Burberry Pledges No More Toxic Chemicals in Supply Chain
Burberry has committed to eliminating hazardous chemicals from its supply chain by Jan. 1, 2020, following weeks of Greenpeace-led protests at its stores and consumer pressure on its social media channels.
The luxury brand says it will first prioritize apparel and by the end of June 2014, it will begin disclosing the chemical discharges of its suppliers in the global South. By July 2016, it will eliminate all per- and poly-fluorinated chemicals (PFCs) in its supply-chain.
PFCs are typically used by clothing manufacturers to make garments water repellent and stain resistant. They are bioaccumulative in wildlife and humans and have been found to be toxic in laboratory animals, producing reproductive, developmental, and systemic effects in tests, according to the EPA. H&M stopped using PFCs in its products as of Jan. 1, 2013.
The Burberry announcement follows a Greenpeace investigation that found hazardous chemicals in children’s clothes made by 12 brands including Burberry, Disney, Adidas and Gap. The report is the latest effort in the organization’s ongoing Detox campaign, which calls for major clothing brands to commit to zero discharge of all hazardous chemicals by 2020.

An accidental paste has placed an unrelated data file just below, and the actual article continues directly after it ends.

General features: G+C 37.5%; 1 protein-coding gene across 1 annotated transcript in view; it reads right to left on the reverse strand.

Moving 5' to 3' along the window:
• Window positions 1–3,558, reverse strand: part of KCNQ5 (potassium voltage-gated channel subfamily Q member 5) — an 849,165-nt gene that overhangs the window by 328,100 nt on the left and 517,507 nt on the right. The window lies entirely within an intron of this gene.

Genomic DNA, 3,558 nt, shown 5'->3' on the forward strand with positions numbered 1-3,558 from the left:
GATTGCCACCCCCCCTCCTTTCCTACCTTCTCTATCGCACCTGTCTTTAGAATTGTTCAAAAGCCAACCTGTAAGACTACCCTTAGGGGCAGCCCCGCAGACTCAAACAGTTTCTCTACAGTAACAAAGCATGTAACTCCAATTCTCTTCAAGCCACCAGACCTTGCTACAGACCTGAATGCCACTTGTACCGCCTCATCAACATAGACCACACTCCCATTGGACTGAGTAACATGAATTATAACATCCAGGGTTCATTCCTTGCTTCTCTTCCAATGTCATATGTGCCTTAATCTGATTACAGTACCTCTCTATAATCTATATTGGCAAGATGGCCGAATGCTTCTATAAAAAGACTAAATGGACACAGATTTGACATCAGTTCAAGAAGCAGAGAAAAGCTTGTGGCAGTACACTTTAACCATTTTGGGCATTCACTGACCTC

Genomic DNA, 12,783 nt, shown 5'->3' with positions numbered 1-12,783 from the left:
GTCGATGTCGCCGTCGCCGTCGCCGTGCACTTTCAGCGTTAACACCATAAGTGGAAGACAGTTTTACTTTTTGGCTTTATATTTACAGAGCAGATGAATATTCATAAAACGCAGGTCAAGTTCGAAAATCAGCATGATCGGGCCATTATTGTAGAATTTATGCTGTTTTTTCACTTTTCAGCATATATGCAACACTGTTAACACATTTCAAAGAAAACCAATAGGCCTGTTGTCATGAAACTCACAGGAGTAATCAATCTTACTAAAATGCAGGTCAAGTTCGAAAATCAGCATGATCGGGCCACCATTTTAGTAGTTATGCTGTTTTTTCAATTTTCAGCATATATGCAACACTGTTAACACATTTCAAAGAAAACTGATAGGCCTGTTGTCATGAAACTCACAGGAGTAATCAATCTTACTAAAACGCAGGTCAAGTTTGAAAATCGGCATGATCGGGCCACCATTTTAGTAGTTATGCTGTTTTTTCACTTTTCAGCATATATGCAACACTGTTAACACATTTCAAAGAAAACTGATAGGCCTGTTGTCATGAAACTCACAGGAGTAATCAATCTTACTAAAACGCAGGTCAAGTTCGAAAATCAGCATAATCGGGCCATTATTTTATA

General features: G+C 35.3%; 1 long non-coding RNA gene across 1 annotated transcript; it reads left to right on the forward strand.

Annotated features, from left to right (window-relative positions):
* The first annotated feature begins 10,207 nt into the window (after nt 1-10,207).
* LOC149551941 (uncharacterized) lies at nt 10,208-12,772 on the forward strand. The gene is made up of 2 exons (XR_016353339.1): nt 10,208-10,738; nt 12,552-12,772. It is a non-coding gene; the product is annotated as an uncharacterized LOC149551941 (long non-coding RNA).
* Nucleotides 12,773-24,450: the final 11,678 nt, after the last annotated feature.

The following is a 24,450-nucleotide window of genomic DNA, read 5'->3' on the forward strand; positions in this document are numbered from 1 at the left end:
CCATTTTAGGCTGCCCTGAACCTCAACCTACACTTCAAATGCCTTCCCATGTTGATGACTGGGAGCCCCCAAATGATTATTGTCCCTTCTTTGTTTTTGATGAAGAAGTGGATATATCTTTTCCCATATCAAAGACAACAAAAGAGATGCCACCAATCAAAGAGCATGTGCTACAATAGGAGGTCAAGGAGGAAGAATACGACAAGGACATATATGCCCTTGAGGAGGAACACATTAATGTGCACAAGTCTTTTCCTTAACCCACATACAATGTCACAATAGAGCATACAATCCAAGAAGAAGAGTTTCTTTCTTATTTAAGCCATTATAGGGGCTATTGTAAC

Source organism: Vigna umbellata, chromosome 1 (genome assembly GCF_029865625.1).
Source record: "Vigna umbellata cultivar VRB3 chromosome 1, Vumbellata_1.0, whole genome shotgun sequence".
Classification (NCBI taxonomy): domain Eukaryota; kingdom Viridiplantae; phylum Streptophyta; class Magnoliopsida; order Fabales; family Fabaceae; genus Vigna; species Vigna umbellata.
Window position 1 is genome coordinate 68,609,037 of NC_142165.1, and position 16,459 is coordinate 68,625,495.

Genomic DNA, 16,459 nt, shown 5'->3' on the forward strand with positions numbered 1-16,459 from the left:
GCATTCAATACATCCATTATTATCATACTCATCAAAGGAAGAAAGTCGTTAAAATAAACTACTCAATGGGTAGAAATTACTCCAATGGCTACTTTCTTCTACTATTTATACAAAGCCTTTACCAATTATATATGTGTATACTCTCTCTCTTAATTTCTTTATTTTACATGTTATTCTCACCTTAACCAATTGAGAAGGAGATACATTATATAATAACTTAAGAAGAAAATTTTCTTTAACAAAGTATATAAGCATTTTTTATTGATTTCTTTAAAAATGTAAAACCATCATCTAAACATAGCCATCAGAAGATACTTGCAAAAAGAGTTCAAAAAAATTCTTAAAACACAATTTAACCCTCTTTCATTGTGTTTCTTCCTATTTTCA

Energy Manager News
- The Forecast is Good for the Solar Industry
- Honeywell Upgrading Rock Island Arsenal Garrison
- A Simple Fix to Save Energy in NYC
- Connecticut, The Microgrid State
- More Large Green Buildings, Still Few Small Ones
- OSI and Cascade Cut Energy Use in Food Processing Facilities
- Data Center Energy Savings: Start with the Servers
- Toyota Plant in Kentucky Rolls Out Bioenergy